Wednesday, June 20, 2012

More on Repentanace and the Atonement

I should have been a little more precise in my last post.  I should have said that there would be no motivation to change **in the way that Jesus asked people to change** if there was no difference in the afterlife result.

Now, to break that down a little more:

1) Without a belief in an afterlife of some kind, this whole thing is academic. Of course, there is motivation to change if that change will affect one's state of life in the here and now and one's posterity - but those changes generally are not what is being asked of us as Christians. There generally is a disconnect, for example, between saving money and establishing a trust fund for the kids and giving away all and serving others. There often is a tension between getting ahead in many companies and industries and spending plenty of time with spouse and children. There absolutely is a conflict in many settings between being meek and humble and a peacemaker and climbing the corporate ladder. I'm not saying the examples I've given are mutually exclusive, but they don't mesh easily in many situations. So, for many, it is only a belief that what they become matters eternally that gives them the motivation to act differently than they would without that belief.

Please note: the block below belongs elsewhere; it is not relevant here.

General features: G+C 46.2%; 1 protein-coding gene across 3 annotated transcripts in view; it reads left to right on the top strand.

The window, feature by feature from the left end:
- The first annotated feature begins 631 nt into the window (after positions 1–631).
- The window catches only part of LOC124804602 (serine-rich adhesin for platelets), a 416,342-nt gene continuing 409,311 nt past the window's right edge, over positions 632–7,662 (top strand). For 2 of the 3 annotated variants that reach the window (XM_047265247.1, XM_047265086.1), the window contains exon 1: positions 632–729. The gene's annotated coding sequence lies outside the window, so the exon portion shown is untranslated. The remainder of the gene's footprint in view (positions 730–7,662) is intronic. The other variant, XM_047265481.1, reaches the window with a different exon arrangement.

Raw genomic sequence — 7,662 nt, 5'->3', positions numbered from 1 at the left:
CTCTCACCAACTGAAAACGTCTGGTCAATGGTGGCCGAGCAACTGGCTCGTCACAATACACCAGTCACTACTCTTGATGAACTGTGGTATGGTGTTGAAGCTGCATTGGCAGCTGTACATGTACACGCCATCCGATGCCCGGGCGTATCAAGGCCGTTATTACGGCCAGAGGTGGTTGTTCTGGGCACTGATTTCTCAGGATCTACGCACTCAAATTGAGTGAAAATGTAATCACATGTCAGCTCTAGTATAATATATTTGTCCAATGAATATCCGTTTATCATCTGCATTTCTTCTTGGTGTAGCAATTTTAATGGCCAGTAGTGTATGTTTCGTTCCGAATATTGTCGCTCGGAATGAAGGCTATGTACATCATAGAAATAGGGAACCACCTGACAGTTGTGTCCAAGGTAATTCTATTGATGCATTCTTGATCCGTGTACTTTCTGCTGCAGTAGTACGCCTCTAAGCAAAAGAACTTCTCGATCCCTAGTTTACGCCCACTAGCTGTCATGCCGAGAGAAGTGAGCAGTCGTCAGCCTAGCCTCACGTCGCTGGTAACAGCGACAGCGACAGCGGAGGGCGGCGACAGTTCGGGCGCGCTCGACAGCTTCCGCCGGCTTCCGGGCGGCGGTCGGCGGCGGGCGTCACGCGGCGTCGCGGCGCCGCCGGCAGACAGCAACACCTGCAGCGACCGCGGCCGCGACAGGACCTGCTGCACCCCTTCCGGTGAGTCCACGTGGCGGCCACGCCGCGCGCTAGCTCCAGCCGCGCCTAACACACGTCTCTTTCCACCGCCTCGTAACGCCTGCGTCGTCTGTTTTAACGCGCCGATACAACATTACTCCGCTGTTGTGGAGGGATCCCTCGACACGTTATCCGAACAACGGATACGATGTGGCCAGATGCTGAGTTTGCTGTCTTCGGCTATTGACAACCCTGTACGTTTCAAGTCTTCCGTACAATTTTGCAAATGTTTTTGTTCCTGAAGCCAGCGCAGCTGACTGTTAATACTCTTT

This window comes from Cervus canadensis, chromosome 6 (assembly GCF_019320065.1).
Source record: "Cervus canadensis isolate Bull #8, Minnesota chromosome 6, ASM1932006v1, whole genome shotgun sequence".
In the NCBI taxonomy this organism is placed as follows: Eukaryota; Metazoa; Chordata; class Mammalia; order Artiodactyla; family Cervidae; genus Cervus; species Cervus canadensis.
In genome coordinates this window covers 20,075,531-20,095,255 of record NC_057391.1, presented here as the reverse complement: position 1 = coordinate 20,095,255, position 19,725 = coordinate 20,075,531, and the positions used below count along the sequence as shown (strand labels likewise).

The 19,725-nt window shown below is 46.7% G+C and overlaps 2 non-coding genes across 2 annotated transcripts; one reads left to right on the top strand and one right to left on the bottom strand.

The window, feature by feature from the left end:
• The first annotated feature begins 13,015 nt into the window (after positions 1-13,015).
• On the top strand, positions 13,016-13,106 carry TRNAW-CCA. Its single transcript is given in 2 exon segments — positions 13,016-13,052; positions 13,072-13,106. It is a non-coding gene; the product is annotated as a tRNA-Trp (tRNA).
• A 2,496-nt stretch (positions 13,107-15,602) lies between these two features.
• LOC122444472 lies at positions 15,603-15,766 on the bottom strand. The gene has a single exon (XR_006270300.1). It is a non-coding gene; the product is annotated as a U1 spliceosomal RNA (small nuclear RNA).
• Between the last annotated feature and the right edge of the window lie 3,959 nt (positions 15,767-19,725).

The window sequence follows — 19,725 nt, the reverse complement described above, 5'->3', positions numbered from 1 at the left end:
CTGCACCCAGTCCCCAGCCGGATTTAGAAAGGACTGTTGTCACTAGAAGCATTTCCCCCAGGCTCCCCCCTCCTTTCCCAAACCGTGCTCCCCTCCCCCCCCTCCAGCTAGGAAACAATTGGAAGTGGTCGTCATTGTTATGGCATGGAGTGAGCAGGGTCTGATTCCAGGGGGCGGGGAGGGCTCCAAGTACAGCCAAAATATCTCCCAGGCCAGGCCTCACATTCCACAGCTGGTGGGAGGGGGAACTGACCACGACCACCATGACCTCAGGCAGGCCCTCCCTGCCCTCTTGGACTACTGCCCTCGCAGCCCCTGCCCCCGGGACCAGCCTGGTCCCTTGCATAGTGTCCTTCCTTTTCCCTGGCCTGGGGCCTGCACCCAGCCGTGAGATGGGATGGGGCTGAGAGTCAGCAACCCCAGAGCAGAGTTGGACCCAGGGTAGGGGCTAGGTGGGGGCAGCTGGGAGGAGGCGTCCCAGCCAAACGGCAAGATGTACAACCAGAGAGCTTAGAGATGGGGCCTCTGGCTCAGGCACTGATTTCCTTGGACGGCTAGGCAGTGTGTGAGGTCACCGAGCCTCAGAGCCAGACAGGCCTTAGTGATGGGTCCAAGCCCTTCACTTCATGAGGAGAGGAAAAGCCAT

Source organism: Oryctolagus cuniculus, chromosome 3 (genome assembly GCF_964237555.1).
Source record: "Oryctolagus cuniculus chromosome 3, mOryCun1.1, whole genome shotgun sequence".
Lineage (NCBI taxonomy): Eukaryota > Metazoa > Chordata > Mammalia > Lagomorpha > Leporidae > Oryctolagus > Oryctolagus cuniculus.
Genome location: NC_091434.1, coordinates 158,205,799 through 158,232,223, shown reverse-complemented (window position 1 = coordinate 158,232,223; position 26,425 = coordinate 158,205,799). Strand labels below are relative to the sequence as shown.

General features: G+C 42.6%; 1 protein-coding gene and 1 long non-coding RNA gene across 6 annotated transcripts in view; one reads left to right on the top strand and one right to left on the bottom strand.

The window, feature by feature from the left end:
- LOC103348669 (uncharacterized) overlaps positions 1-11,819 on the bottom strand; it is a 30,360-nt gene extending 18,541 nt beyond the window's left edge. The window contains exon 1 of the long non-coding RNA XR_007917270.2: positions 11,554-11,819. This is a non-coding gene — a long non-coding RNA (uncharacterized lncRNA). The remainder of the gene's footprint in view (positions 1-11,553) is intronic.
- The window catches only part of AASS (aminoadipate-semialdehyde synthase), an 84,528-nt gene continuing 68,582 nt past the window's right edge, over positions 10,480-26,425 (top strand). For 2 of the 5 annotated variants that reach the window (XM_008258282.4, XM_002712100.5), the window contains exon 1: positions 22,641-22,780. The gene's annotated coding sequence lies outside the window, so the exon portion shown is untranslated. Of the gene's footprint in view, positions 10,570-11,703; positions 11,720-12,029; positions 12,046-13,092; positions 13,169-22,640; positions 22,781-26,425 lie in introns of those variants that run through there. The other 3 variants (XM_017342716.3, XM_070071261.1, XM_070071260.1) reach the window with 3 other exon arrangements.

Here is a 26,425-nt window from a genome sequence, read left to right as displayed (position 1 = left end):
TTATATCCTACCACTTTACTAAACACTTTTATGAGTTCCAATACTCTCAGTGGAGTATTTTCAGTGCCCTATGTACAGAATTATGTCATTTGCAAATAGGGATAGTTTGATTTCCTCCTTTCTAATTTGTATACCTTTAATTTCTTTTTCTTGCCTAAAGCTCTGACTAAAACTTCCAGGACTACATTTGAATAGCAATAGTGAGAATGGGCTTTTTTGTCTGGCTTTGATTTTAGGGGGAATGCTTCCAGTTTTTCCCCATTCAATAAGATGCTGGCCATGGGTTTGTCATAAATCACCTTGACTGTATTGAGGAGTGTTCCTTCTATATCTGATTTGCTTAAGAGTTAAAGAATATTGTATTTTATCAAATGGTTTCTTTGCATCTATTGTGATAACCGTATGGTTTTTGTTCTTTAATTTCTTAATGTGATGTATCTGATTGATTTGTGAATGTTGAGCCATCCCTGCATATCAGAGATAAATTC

2) I personally don't differentiate between the outcomes in this life and the next life when it comes to the value of repentance - and I certainly don't mean to imply that the next life is more important than this one. I think there is NO difference - that who one becomes in THIS life is who one is in the NEXT life. Therefore, I believe this life is "more important" than the next one - since the next one hinges on this one. I just believe that those who posit the existence of a next life won't change if they don't believe it will make a difference - hence, my disdain (and I use that word intentionally) for "easy grace". It says, in essence, that change isn't necessary - so it destroys repentance - so it halts personal growth and change - so it nullifies the Atonement - so it causes the creation to be wasted, if you will.

That is what we call Lucifer's plan.


Paul said...

Papa D, I think you're spot on. In both posts. This one clarifies the first, but I liked the first, too. Especially the notion that grace-as-absolver eliminates the need for change.

BTW, I'm not sure how much even the "gracers" believe that. Most traditional Christians I know are trying to lead good lives, too.

Papa D said...

Amen to your last statement, Paul. The differences between theology and beliefs, in all denominations and religions, is fascinating.